The Metropolitan Transportation Authority is looking for Long Island businesses -- specifically, companies that are women- or minority-owned -- to become prime contractors on MTA projects.
And the agency is offering training and support to help businesses qualify to initially bid on projects up to $1 million.
The first-ever Long Island outreach effort by the MTA is aimed at increasing the number of local firms participating in its Small Business Development and Mentoring Program.
The agency is hosting two daylong conferences, one in Nassau County on April 21 and another in Suffolk County on May 13, to introduce the program, an effort to get more women- and minority-owned companies certified to bid on the authority's construction and services contracts.
Creating a diverse pool
"Over a period of time, we're going to create a larger pool of diverse qualified contractors who can come in and compete," said MTA chief diversity officer Michael J. Garner. "The beauty of this program is that we are allowing these companies to learn, earn and grow by giving them the opportunity, although they may not have all their resources in place."
The effort focuses on businesses specializing in construction, architecture and engineering, as well as IT, legal, real estate and exterminator services.
The MTA is following the lead of Gov. Andrew M. Cuomo, who last year set a state goal to award 30 percent of government contracts to minority- and women-owned business enterprises. The MTA's goal is to award 30 percent of the work in its proposed $32 billion capital plan for 2015-19 to qualified businesses.
"It is very encouraging to see the MTA engage in this kind of outreach," said Ree S. Wackett, a senior business adviser at the Small Business Development Center at Stony Brook University. "It adds a great value for minority- and women-owned businesses to expand their reach with government agencies like MTA."
Training, financing help
The program, open to businesses throughout the MTA service region, offers companies access to capital through a partnership with Carver Federal Savings Bank and access to bonding through New York insurance broker Willis.
"The beauty of this program is it's like one-stop shopping," Garner said. Since it began in 2010, the program has created up to 2,600 jobs and the MTA has awarded 61 contracts to 45 firms totaling $38 million. Of the 186 firms participating, 14 are in Nassau and four are in Suffolk. About 45 firms have graduated after four years in the program, and 71 percent were able to enter the second tier that allows them to bid on projects up to $3 million.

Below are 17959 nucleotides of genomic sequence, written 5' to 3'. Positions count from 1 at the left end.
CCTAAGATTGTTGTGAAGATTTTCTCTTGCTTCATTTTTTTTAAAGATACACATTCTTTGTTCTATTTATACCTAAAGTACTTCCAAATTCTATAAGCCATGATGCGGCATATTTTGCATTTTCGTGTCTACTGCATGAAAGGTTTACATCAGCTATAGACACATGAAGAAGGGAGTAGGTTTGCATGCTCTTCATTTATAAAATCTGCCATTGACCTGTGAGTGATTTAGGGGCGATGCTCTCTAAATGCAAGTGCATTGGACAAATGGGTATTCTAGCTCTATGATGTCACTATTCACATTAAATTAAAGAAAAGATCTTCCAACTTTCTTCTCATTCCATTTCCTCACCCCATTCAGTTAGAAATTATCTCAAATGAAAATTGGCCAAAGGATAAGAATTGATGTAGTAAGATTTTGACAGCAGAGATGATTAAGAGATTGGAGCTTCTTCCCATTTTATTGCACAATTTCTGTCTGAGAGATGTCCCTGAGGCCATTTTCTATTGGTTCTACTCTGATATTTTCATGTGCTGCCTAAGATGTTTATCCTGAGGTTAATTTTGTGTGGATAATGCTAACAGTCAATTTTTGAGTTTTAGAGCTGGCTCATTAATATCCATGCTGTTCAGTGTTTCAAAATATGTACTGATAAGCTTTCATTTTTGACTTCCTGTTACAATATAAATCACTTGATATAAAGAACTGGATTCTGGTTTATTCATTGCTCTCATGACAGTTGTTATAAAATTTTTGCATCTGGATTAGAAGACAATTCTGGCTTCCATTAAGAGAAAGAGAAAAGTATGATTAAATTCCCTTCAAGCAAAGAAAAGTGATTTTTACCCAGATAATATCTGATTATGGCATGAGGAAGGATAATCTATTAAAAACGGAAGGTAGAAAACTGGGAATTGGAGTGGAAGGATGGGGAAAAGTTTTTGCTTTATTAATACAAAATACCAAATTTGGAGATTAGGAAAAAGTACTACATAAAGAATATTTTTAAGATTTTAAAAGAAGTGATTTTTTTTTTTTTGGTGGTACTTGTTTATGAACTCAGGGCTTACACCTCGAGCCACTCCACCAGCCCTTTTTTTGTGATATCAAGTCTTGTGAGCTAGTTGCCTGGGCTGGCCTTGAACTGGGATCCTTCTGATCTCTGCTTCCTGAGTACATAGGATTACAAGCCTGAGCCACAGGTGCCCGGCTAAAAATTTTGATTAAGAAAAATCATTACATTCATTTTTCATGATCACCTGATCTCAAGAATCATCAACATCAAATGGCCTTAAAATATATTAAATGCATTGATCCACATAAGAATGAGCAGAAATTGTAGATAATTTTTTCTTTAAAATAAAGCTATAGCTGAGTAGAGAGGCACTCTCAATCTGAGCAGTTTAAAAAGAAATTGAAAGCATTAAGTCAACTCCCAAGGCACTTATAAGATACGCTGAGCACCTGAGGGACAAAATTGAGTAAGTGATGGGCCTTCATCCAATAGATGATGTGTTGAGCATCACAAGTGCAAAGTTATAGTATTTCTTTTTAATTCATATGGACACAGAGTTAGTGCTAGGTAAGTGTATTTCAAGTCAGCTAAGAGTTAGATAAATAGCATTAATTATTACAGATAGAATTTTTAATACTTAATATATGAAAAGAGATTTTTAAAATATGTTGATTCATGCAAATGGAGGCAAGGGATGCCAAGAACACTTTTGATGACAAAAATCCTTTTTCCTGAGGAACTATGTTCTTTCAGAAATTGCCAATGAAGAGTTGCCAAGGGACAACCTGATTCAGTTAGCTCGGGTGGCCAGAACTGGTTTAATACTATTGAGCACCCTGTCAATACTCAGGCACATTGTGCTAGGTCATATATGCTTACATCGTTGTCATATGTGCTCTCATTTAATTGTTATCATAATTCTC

Dominican Republic-born Hely Duarte, president of Zion Contracting LLC in Lynbrook, has been part of the program since 2011. Duarte, 36, a civil engineer, started the painting, lead abatement, masonry and fireproofing company in 2009 with three employees and now has 14.
"As a small contractor, back in the day you didn't get the opportunity to be a prime contractor," said Duarte, who said his first MTA contract was for $210,000 and his latest is for $2 million, to rehabilitate circuit-breaker houses in train yards. "They gave me the opportunity to bid as a prime contractor. Up to that point I was a subcontractor working in some MTA jobs."
To participate in the program, business owners must go through 12 weeks of training. Their companies must be at least one year old and be state certified as minority- or women-owned. Companies designated as disadvantaged by the federal government, such as those owned by service-disabled veterans, could also qualify.
Catherine and Anthony Leo, owners of VinMar Precision Metals Inc. in Copiague, are looking to get into the program. In the past, they have worked indirectly for the MTA, manufacturing aluminum seats and shims for the undercarriage of double-decker trains for Kawasaki Rail Car Inc. through a broker.
A prime opportunity
The Leos, both 58, bought VinMar from Anthony's parents in 2010. In 2012, it became a woman-owned business when Catherine formally became 51 percent owner.
VinMar, with $1.5 million in revenues last year, has gone from five to 15 employees in the past five years. The Leos said a direct contract with the MTA, the largest buyer of buses, rail and subway cars in the country, would help them boost hiring.
The higher volume work that a direct contract would represent "is what increases your revenue," Anthony Leo said. "That is what increases your workforce."
The MTA's offer of support is rare, said Charlene Thompson, MWBE committee chair of the Long Island African American Chamber of Commerce and president and CEO of Baldwin-based Thompson Economic Development Services. She said recurring impediments for small businesses include access to capital, bonding and insurance, as well as government agencies normally taking a long time to pay.
Not all Long Island businesses "have the technical capacity to get the state contracts," Thompson said. "Your average business owner . . . needs someone to help them navigate how to get government contracts. This opportunity doesn't come around often."
The MTA is holding two conferences
April 21 at 9 a.m.: Nassau County Office of Emergency Management, Morrelly Center, 510 Grumman Rd. W. in Bethpage. Registration deadline: April 13.
May 13 at 9 a.m.: H. Lee Dennison Building, 100 Veterans Memorial Hwy. in Hauppauge. Registration deadline: May 7.
Interested participants must RSVP to firstname.lastname@example.org.